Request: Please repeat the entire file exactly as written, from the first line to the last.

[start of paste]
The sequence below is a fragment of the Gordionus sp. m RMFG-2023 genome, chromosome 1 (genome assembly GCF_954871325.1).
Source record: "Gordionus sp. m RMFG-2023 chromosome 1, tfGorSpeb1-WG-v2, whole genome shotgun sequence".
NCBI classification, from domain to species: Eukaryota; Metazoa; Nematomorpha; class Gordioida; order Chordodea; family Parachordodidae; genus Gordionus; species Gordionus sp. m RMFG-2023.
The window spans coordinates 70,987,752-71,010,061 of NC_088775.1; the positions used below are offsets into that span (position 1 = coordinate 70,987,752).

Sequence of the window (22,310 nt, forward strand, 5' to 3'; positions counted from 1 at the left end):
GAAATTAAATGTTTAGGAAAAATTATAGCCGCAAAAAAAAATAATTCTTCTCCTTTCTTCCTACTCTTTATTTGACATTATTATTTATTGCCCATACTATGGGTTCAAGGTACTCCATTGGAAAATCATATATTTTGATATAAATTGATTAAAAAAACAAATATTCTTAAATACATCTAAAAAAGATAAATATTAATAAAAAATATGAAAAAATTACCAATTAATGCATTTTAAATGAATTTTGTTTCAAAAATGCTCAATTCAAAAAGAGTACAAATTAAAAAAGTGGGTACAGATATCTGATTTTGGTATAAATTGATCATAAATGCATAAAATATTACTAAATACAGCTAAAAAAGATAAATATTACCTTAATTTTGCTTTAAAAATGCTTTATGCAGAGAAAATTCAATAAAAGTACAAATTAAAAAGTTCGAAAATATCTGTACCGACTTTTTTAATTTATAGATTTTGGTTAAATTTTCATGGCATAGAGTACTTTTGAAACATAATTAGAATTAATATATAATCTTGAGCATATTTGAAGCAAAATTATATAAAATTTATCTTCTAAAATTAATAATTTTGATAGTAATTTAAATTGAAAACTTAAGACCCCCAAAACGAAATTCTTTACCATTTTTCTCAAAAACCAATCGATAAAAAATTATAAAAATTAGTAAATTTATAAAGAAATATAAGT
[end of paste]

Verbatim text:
The sequence below is a fragment of the Gordionus sp. m RMFG-2023 genome, chromosome 1 (genome assembly GCF_954871325.1).
Source record: "Gordionus sp. m RMFG-2023 chromosome 1, tfGorSpeb1-WG-v2, whole genome shotgun sequence".
NCBI classification, from domain to species: Eukaryota; Metazoa; Nematomorpha; class Gordioida; order Chordodea; family Parachordodidae; genus Gordionus; species Gordionus sp. m RMFG-2023.
The window spans coordinates 70,987,752-71,010,061 of NC_088775.1; the positions used below are offsets into that span (position 1 = coordinate 70,987,752).

Sequence of the window (22,310 nt, forward strand, 5' to 3'; positions counted from 1 at the left end):
GAAATTAAATGTTTAGGAAAAATTATAGCCGCAAAAAAAAATAATTCTTCTCCTTTCTTCCTACTCTTTATTTGACATTATTATTTATTGCCCATACTATGGGTTCAAGGTACTCCATTGGAAAATCATATATTTTGATATAAATTGATTAAAAAAACAAATATTCTTAAATACATCTAAAAAAGATAAATATTAATAAAAAATATGAAAAAATTACCAATTAATGCATTTTAAATGAATTTTGTTTCAAAAATGCTCAATTCAAAAAGAGTACAAATTAAAAAAGTGGGTACAGATATCTGATTTTGGTATAAATTGATCATAAATGCATAAAATATTACTAAATACAGCTAAAAAAGATAAATATTACCTTAATTTTGCTTTAAAAATGCTTTATGCAGAGAAAATTCAATAAAAGTACAAATTAAAAAGTTCGAAAATATCTGTACCGACTTTTTTAATTTATAGATTTTGGTTAAATTTTCATGGCATAGAGTACTTTTGAAACATAATTAGAATTAATATATAATCTTGAGCATATTTGAAGCAAAATTATATAAAATTTATCTTCTAAAATTAATAATTTTGATAGTAATTTAAATTGAAAACTTAAGACCCCCAAAACGAAATTCTTTACCATTTTTCTCAAAAACCAATCGATAAAAAATTATAAAAATTAGTAAATTTATAAAGAAATATAAGT